AA: The L'Oreal Paris brand is experimenting with retail stores of its own. Strategically, is this primarily to look at a new distribution channel or to develop ways to work better in the channels the brand already is in?

Mr. Agon: The No. 1 reason is to connect better with our consumers. We have ... market research. But when you have the possibility to talk to consumers directly it's even better. ... No. 2, it's also interesting in terms of merchandising. When you think about the L'Oreal Paris brand, hair color is in the hair-color section, skin care is in the skin-care section ... so we want to see how the consumer reacts when she has a complete vision of the brand.

AA: Could this evolve into a L'Oreal section in mass outlets?

Mr. Agon: Why not? Some retailers have come to us and been very interested, saying maybe we could do a store within a store.

AA: I heard from an analyst recently that P&G, with its run up in marketing spending, has left its competitors with a choice of losing market share or issuing earnings warnings. I wanted to get your take on that.

Mr. Agon: It has not proven to impact us. I think a recent good example is [Garnier] Fructis. When we launched Fructis last year, this competitor doubled its spending in the shampoo category. And it has not at all stopped Fructis or even limited the success. ...

I think there is room for everybody. And consumers are clever. They know how to recognize an interesting new product. As long as you have enough money to reach them, even if your competitor is spending two or three times this amount, the consumers already have seen you.

Fructis has been an example of extremely good product with a reasonable [advertising] investment. Not small, but not crazy. The latest Nielsen shares are 6.2% or 6.5% after 18 months. We believe the most critical part of marketing is to start with something that's interesting to the consumers. If you do, with a reasonable amount of advertising, you do your job. If you have something that's not interesting, it's going to be tough and you're going to need three times more money.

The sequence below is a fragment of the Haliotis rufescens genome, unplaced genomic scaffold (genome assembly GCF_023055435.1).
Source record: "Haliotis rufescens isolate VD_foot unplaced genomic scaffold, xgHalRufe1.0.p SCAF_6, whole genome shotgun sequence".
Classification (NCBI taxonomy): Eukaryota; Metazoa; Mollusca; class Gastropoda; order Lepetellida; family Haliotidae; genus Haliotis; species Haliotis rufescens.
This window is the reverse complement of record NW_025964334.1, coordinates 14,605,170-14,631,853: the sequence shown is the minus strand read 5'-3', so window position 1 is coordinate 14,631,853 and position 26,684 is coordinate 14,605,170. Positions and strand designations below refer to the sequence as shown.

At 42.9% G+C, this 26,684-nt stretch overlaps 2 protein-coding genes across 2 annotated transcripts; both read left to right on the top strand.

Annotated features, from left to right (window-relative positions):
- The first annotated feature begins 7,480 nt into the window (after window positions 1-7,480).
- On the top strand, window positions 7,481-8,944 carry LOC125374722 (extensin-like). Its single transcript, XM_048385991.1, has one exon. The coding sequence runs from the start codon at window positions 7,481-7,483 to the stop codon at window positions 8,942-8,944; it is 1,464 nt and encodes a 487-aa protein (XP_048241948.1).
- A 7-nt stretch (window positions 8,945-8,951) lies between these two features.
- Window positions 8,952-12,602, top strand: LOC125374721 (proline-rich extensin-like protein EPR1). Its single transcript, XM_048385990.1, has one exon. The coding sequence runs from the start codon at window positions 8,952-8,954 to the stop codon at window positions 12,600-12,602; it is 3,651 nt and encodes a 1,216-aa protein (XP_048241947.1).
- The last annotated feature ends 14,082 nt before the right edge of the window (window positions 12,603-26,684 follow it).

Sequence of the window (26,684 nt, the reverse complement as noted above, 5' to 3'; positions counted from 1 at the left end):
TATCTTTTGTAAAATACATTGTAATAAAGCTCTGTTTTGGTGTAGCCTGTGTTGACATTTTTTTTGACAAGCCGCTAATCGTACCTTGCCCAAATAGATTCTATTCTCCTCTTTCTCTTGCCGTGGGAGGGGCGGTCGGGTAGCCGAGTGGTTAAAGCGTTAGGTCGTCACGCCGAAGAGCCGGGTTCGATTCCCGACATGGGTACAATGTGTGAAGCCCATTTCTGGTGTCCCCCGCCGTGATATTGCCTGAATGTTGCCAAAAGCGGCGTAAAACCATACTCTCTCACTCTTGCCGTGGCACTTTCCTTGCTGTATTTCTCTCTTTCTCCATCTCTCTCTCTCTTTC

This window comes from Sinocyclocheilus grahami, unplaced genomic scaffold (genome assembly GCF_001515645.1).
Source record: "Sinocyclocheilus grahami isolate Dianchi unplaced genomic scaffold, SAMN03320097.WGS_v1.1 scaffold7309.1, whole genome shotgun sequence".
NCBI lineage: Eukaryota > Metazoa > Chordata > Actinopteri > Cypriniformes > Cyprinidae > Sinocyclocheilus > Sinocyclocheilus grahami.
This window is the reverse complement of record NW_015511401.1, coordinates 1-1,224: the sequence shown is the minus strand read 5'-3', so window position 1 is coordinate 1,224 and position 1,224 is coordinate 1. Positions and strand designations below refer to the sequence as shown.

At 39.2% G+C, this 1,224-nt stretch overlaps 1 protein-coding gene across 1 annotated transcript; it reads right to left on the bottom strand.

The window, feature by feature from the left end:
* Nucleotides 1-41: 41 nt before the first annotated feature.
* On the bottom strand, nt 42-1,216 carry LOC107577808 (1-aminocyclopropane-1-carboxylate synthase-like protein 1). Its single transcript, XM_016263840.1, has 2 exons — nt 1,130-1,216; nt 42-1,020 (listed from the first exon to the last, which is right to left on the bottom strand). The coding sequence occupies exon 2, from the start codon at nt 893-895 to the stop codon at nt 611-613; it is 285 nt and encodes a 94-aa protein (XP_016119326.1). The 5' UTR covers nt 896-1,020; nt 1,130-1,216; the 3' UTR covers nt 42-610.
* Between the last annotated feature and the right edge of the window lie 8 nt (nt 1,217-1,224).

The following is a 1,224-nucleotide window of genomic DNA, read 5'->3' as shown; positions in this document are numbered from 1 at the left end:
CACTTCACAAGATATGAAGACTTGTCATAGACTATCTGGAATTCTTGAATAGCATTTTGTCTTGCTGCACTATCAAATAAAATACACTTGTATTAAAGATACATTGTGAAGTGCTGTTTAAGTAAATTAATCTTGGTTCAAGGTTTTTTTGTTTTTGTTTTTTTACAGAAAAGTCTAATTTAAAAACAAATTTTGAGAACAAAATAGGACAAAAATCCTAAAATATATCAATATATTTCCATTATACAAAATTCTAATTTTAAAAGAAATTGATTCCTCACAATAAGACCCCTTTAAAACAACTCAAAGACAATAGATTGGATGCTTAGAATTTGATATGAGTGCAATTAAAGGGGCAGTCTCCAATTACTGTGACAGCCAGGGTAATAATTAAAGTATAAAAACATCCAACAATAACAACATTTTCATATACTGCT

AA: You've talked about taking the Japanese vision of beauty global with Shu Uemura. Others are trying to as well with different brands. ...Why do you think it will be possible?

Mr. Agon: If you take a French brand or an American brand or a Japanese brand, it's a different taste of beauty. Our mission is to give everyone in the world choice. And our ambition is to make our Japanese brand the most international Japanese brand.

Maybelline now is No. 1 in China, No. 1 around the world. It's quite fascinating, when you think of it, that it was a French company that made an American brand No. 1 in China. ...We will take our time, but we want eventually to make Shu Uemura the No. 1 Japanese brand in America.